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Proceedings of the Fourth Workshop on Universal Dependencies (UDW 2020)
Marie-Catherine de Marneffe | Miryam de Lhoneux | Joakim Nivre | Sebastian Schuster
Proceedings of the Fourth Workshop on Universal Dependencies (UDW 2020)

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Universal Dependencies v2: An Evergrowing Multilingual Treebank Collection
Joakim Nivre | Marie-Catherine de Marneffe | Filip Ginter | Jan Hajič | Christopher D. Manning | Sampo Pyysalo | Sebastian Schuster | Francis Tyers | Daniel Zeman
Proceedings of the Twelfth Language Resources and Evaluation Conference

Universal Dependencies is an open community effort to create cross-linguistically consistent treebank annotation for many languages within a dependency-based lexicalist framework. The annotation consists in a linguistically motivated word segmentation; a morphological layer comprising lemmas, universal part-of-speech tags, and standardized morphological features; and a syntactic layer focusing on syntactic relations between predicates, arguments and modifiers. In this paper, we describe version 2 of the universal guidelines (UD v2), discuss the major changes from UD v1 to UD v2, and give an overview of the currently available treebanks for 90 languages.


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Cross-lingual Transfer Learning for Multilingual Task Oriented Dialog
Sebastian Schuster | Sonal Gupta | Rushin Shah | Mike Lewis
Proceedings of the 2019 Conference of the North American Chapter of the Association for Computational Linguistics: Human Language Technologies, Volume 1 (Long and Short Papers)

One of the first steps in the utterance interpretation pipeline of many task-oriented conversational AI systems is to identify user intents and the corresponding slots. Since data collection for machine learning models for this task is time-consuming, it is desirable to make use of existing data in a high-resource language to train models in low-resource languages. However, development of such models has largely been hindered by the lack of multilingual training data. In this paper, we present a new data set of 57k annotated utterances in English (43k), Spanish (8.6k) and Thai (5k) across the domains weather, alarm, and reminder. We use this data set to evaluate three different cross-lingual transfer methods: (1) translating the training data, (2) using cross-lingual pre-trained embeddings, and (3) a novel method of using a multilingual machine translation encoder as contextual word representations. We find that given several hundred training examples in the the target language, the latter two methods outperform translating the training data. Further, in very low-resource settings, multilingual contextual word representations give better results than using cross-lingual static embeddings. We also compare the cross-lingual methods to using monolingual resources in the form of contextual ELMo representations and find that given just small amounts of target language data, this method outperforms all cross-lingual methods, which highlights the need for more sophisticated cross-lingual methods.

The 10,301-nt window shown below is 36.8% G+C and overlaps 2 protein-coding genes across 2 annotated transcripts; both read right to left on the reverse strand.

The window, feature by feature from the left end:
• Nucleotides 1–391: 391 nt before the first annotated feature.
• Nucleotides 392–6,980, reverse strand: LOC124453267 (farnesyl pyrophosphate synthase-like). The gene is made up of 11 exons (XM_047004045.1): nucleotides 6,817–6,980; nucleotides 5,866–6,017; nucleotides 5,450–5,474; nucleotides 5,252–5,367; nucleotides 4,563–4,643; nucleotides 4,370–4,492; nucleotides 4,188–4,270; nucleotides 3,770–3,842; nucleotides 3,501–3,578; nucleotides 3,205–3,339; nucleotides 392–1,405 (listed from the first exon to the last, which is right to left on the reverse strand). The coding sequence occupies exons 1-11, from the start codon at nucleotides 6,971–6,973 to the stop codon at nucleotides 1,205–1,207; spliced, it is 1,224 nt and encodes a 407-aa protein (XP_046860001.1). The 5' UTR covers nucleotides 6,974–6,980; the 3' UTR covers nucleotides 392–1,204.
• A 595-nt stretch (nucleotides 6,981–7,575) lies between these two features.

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Proceedings of the Second Workshop on Universal Dependencies (UDW 2018)
Marie-Catherine de Marneffe | Teresa Lynn | Sebastian Schuster
Proceedings of the Second Workshop on Universal Dependencies (UDW 2018)

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Enhancing Universal Dependency Treebanks: A Case Study
Joakim Nivre | Paola Marongiu | Filip Ginter | Jenna Kanerva | Simonetta Montemagni | Sebastian Schuster | Maria Simi
Proceedings of the Second Workshop on Universal Dependencies (UDW 2018)

We evaluate two cross-lingual techniques for adding enhanced dependencies to existing treebanks in Universal Dependencies. We apply a rule-based system developed for English and a data-driven system trained on Finnish to Swedish and Italian. We find that both systems are accurate enough to bootstrap enhanced dependencies in existing UD treebanks. In the case of Italian, results are even on par with those of a prototype language-specific system.

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Sentences with Gapping: Parsing and Reconstructing Elided Predicates
Sebastian Schuster | Joakim Nivre | Christopher D. Manning
Proceedings of the 2018 Conference of the North American Chapter of the Association for Computational Linguistics: Human Language Technologies, Volume 1 (Long Papers)

Sentences with gapping, such as Paul likes coffee and Mary tea, lack an overt predicate to indicate the relation between two or more arguments. Surface syntax representations of such sentences are often produced poorly by parsers, and even if correct, not well suited to downstream natural language understanding tasks such as relation extraction that are typically designed to extract information from sentences with canonical clause structure. In this paper, we present two methods for parsing to a Universal Dependencies graph representation that explicitly encodes the elided material with additional nodes and edges. We find that both methods can reconstruct elided material from dependency trees with high accuracy when the parser correctly predicts the existence of a gap. We further demonstrate that one of our methods can be applied to other languages based on a case study on Swedish.